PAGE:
Saturday, March 23, 2019
Friday, March 1, 2019
This photo of an amazing Kelvin-Helmholtz cloud was taken on January 26, 2019 by Hannah Martin, one of my freshman Earth Science students at Helena High School. She snapped the photo from the Helena Valley, looking west - Mount Helena can be seen on the left, and the distant horizon marks the Continental Divide. Also known as "fluctus" or "billow" clouds, they were named after Lord Kelvin (1824-1907) and Hermann Von Helmholtz (1821-1894) who identified the type of instability responsible for the unique waves. Such clouds are fairly rare, and may only last for a few minutes.
Like wind across water.
The waves form at the boundary between layers of air that have different densities and wind speeds (wind shear). Air in the layer above the cloud is moving faster than air in the layer containing the cloud. Development of waves on the cloudy layer is similar to what happens when waves form on the ocean as wind blows across the water. In the photo the wavy layer is more dense than the clear air flowing above it - just as water is more dense than air blowing over its surface.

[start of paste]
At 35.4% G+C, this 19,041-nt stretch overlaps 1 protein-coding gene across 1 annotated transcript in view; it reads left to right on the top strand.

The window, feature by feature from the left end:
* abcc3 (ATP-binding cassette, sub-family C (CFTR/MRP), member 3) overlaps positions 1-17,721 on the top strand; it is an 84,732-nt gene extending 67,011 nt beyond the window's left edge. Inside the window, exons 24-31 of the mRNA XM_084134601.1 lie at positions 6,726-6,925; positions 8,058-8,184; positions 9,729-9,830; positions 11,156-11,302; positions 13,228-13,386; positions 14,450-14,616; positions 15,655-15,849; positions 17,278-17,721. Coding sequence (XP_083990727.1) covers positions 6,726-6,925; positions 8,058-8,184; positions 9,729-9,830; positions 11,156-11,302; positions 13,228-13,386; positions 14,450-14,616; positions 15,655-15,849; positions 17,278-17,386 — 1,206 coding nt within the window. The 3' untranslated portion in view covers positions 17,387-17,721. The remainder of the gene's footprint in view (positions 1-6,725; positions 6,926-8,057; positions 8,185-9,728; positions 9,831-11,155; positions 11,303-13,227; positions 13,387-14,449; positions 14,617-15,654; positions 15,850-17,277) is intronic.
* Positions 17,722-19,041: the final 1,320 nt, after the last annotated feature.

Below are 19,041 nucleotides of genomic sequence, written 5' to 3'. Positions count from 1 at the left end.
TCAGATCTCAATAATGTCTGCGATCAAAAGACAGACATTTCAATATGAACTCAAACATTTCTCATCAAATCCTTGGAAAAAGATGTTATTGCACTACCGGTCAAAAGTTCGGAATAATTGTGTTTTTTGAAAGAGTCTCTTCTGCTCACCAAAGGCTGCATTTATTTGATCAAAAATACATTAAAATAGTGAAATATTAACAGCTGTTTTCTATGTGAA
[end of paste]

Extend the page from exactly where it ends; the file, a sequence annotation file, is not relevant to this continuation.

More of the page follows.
Clouds provide a "visual".
The type of motion that causes the wave pattern is actually not that uncommon in the atmosphere, although we usually don't see it. In order for us to see it, clouds must be present in the lower layer (as they were when the photo was taken). We can't see clear air, but we can see clouds. One of the nice things about clouds is they provide clues about the type of motion currently happening in the atmosphere. Want to know more? - Watch the 4.5-minute video below, which includes a great demo.
Term for students to define: wind shear
Friday, January 18, 2019
1. Go to timeanddate.com and enter your location.
2. Read how to watch at theverge.com.
The video below is not specific to the eclipse of January 2019, but it does an nice job of explaining different aspects of lunar eclipses.
Wednesday, January 16, 2019
Thanks to Rick Dees for showing me this!